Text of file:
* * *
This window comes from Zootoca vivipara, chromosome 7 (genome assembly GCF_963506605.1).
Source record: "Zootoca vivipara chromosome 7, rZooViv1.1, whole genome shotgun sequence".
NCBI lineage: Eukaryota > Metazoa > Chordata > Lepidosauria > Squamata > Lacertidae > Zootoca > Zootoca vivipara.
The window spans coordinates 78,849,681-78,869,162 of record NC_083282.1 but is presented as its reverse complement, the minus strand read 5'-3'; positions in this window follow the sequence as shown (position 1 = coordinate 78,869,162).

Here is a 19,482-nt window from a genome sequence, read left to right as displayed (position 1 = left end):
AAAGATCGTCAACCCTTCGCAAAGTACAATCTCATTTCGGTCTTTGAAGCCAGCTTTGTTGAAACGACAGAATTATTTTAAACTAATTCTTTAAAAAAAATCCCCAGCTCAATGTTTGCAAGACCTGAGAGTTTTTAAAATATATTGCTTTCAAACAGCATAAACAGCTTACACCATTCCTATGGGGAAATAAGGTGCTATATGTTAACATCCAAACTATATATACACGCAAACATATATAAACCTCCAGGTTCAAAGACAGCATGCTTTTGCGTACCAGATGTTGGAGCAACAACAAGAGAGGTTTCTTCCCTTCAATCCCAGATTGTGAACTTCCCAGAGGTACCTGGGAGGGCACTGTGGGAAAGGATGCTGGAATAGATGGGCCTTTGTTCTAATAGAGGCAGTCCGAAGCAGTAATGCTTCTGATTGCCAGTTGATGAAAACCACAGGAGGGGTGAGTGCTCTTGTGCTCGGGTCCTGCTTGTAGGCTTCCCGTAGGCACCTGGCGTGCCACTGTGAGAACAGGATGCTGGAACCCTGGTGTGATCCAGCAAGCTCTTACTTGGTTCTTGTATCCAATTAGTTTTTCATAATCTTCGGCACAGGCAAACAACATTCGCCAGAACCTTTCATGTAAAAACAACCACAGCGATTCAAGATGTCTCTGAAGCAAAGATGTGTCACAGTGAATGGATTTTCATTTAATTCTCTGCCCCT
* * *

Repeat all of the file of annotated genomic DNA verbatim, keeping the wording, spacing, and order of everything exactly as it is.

This window comes from Zootoca vivipara, chromosome 7 (genome assembly GCF_963506605.1).
Source record: "Zootoca vivipara chromosome 7, rZooViv1.1, whole genome shotgun sequence".
NCBI lineage: Eukaryota > Metazoa > Chordata > Lepidosauria > Squamata > Lacertidae > Zootoca > Zootoca vivipara.
The window spans coordinates 78,849,681-78,869,162 of record NC_083282.1 but is presented as its reverse complement, the minus strand read 5'-3'; positions in this window follow the sequence as shown (position 1 = coordinate 78,869,162).

Here is a 19,482-nt window from a genome sequence, read left to right as displayed (position 1 = left end):
AAAGATCGTCAACCCTTCGCAAAGTACAATCTCATTTCGGTCTTTGAAGCCAGCTTTGTTGAAACGACAGAATTATTTTAAACTAATTCTTTAAAAAAAATCCCCAGCTCAATGTTTGCAAGACCTGAGAGTTTTTAAAATATATTGCTTTCAAACAGCATAAACAGCTTACACCATTCCTATGGGGAAATAAGGTGCTATATGTTAACATCCAAACTATATATACACGCAAACATATATAAACCTCCAGGTTCAAAGACAGCATGCTTTTGCGTACCAGATGTTGGAGCAACAACAAGAGAGGTTTCTTCCCTTCAATCCCAGATTGTGAACTTCCCAGAGGTACCTGGGAGGGCACTGTGGGAAAGGATGCTGGAATAGATGGGCCTTTGTTCTAATAGAGGCAGTCCGAAGCAGTAATGCTTCTGATTGCCAGTTGATGAAAACCACAGGAGGGGTGAGTGCTCTTGTGCTCGGGTCCTGCTTGTAGGCTTCCCGTAGGCACCTGGCGTGCCACTGTGAGAACAGGATGCTGGAACCCTGGTGTGATCCAGCAAGCTCTTACTTGGTTCTTGTATCCAATTAGTTTTTCATAATCTTCGGCACAGGCAAACAACATTCGCCAGAACCTTTCATGTAAAAACAACCACAGCGATTCAAGATGTCTCTGAAGCAAAGATGTGTCACAGTGAATGGATTTTCATTTAATTCTCTGCCCCT